Ex: It also includes a blow-by-blow account of spats between management and labor.
    Ex: The following account of a quarrel which took place in about 1540 between Thomas Platter and Balthasar Ruch comes from Platter's autobiography = El siguiente relato de la pelea que tuvo lugar alreadedor de 1540 entre Thomas Platter y Balthasar Ruch procede de la autobiografía del mismo Platter.
    Ex: The Public Order Act 1986 contains many of the more common public order offences such as riot, affray and threatening behaviour.
    Ex: The annual global dust-up over whale hunting is about to kick off again.
    Ex: There are, as I see it, approximately three positions one can take on the matter, each with its own adherents in the current fracas.

    * * *
    A (pelea) fight
    una riña callejera a street fight o brawl
    Compuesto:
    ( AmS) cockfight
    B (discusión) quarrel, argument, row ( colloq)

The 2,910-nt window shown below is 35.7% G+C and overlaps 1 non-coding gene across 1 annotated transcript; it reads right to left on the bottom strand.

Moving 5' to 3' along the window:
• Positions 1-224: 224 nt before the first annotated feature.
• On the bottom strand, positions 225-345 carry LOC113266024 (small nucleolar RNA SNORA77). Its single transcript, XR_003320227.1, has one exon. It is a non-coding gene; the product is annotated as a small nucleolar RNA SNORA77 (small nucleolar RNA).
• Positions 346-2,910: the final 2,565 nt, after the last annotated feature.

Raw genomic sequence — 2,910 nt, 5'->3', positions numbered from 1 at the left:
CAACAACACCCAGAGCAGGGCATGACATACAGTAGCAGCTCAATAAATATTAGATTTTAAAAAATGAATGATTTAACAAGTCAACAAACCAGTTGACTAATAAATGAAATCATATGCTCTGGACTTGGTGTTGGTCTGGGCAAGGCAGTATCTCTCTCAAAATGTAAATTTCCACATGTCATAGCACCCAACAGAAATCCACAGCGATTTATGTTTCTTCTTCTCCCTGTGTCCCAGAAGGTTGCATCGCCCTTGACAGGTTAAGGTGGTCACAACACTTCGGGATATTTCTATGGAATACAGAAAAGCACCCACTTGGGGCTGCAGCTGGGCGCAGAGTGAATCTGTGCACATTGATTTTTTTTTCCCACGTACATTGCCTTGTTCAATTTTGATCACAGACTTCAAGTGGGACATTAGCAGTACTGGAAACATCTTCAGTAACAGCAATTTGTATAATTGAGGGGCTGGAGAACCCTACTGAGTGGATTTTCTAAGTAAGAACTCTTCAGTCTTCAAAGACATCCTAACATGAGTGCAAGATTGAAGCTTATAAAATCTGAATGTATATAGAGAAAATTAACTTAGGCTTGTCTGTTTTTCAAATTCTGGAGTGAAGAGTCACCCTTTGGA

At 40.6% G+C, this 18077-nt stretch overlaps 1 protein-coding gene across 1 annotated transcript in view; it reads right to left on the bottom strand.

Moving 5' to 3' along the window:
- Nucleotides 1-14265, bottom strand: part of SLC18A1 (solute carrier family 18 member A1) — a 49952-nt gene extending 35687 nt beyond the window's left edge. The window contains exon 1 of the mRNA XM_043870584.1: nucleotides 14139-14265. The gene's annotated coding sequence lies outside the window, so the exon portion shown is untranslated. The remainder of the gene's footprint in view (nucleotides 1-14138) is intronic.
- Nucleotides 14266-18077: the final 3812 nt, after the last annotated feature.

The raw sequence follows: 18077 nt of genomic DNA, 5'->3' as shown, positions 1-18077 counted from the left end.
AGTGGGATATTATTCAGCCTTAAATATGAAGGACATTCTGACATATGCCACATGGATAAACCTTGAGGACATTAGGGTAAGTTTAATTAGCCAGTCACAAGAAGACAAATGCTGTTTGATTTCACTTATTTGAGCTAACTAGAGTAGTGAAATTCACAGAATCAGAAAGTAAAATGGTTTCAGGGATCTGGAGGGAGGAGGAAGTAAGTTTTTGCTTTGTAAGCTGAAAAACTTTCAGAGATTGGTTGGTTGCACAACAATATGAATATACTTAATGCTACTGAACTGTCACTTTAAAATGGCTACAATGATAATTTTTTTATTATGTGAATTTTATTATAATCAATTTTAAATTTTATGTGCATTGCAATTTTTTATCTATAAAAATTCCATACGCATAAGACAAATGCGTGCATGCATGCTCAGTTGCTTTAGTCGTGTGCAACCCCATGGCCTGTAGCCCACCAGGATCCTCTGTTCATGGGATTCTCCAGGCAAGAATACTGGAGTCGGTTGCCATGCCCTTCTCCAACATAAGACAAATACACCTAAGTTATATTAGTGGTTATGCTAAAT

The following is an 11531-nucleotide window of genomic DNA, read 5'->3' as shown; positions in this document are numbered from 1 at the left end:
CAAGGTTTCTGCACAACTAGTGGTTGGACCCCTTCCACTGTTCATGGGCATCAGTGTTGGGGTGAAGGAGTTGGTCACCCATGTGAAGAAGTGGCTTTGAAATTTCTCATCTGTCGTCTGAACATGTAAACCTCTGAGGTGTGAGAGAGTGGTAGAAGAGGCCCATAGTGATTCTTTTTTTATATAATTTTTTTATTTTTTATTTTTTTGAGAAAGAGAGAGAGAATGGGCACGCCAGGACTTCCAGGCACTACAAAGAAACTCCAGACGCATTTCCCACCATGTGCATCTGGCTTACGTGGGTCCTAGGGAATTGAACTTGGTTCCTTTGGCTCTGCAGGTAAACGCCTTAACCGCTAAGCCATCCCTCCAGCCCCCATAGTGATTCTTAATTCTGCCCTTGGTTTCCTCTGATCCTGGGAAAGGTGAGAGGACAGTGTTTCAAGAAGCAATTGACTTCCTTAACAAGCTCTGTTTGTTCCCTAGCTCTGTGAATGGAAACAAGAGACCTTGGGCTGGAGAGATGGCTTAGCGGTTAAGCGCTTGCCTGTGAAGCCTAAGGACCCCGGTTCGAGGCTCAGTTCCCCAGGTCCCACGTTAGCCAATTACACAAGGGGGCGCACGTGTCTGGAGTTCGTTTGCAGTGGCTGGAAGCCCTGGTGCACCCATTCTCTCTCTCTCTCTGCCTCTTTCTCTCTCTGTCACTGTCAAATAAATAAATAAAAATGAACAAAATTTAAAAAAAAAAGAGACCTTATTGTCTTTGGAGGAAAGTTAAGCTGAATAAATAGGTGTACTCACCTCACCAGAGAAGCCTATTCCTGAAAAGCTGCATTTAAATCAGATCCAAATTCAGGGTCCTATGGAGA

* * *

    Del verbo reñir: ( conjugate reñir)

    riña es:

    1ª persona singular (yo) presente subjuntivo

    3ª persona singular (él/ella/usted) presente subjuntivo

    3ª persona singular (él/ella/usted) imperativo

    Multiple Entries:
    reñir    
    riña
    reñir ( conjugate reñir) verbo intransitivo (esp Esp)

    b) riña CON algn ( pelearse) to quarrel o have a row with sb;

    ( enemistarse) to fall out with sb
    verbo transitivo (Esp) ( regañar) to scold, tell … off (colloq)
    riña sustantivo femenino
    a) ( pelea) fight;


    b) ( discusión) quarrel, argument, row (colloq)

    reñir
    I vi (tener una discusión) to quarrel, argue
    (enfadarse, dejar de hablarse) to fall out [con, with]
    II verbo transitivo
    1 (regañar) to tell off: mamá me riñó por romper el perchero, mum told me off for breaking the hatstand
    2 (una batalla) to fight
    riña sustantivo femenino
    1 (pelea,discusión) quarrel, argument
    2 (reprimenda) telling-off
    ' riña' also found in these entries:
    Spanish: